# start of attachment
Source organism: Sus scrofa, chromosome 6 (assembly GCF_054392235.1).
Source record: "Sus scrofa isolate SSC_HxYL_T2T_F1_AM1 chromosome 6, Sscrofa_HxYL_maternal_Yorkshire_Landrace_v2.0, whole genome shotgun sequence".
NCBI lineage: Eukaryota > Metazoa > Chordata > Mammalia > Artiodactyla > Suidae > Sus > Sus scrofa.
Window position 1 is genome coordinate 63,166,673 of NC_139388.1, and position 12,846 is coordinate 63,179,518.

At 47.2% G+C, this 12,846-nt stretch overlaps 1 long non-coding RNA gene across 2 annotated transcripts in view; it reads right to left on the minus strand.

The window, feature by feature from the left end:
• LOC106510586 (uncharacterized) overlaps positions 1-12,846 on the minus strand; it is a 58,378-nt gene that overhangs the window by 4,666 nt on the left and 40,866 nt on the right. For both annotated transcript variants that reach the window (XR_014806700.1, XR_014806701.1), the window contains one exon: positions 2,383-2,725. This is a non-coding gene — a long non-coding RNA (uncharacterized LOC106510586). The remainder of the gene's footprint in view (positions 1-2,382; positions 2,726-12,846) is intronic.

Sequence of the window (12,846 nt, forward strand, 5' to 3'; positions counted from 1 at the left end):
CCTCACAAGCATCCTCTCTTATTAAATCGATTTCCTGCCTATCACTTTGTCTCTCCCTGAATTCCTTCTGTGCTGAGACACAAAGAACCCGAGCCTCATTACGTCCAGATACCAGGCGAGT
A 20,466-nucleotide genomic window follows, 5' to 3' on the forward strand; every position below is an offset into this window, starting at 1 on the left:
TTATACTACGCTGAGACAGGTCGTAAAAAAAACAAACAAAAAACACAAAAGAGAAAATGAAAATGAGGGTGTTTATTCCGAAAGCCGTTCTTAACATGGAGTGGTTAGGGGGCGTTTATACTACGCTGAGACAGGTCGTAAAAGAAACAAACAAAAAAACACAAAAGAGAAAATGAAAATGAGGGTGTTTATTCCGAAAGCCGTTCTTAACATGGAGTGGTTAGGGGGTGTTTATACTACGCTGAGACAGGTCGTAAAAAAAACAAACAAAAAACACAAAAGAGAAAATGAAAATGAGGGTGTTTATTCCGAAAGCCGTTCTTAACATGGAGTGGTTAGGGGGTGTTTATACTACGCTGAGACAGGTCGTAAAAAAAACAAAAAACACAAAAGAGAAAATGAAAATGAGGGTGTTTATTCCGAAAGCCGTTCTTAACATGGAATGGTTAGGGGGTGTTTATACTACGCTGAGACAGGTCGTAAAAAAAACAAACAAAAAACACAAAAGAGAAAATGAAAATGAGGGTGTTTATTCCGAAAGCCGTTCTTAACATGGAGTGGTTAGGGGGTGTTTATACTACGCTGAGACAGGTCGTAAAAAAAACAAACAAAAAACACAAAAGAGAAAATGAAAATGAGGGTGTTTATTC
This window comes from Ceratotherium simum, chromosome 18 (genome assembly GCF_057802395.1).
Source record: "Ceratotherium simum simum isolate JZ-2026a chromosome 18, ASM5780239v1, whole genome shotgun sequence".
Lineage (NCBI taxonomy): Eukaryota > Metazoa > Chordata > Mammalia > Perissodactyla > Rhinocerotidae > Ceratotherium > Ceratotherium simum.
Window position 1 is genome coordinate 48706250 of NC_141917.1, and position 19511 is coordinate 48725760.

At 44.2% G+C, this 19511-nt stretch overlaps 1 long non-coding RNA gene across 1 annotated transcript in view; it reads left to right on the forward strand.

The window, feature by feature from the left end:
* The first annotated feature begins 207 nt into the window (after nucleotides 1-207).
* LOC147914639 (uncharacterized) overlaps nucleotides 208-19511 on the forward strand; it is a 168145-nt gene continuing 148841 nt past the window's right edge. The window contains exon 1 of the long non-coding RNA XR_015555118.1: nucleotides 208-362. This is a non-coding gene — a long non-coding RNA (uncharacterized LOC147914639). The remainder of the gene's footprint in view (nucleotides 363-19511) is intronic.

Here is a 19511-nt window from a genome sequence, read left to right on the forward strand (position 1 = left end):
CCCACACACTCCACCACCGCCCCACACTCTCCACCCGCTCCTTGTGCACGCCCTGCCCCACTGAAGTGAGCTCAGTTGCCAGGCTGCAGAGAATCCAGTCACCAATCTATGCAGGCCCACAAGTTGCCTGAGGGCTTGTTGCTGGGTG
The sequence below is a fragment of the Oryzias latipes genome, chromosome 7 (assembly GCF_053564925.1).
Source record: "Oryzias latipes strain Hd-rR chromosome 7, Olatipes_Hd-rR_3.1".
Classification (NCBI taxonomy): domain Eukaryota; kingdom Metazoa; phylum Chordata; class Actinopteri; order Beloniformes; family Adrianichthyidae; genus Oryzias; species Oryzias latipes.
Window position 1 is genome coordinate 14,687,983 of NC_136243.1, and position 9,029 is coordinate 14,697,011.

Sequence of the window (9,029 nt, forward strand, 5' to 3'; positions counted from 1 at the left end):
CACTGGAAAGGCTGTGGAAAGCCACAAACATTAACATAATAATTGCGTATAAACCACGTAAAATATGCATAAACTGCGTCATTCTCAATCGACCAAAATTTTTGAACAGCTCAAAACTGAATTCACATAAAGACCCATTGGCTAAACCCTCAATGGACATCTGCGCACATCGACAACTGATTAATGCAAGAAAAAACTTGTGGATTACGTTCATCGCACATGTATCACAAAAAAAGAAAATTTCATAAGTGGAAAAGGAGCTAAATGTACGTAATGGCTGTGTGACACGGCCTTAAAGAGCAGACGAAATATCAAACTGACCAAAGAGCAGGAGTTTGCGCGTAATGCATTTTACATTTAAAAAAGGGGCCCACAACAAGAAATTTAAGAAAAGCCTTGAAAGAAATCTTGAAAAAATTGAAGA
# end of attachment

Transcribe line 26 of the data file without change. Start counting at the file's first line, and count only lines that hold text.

Sequence of the window (9,029 nt, forward strand, 5' to 3'; positions counted from 1 at the left end):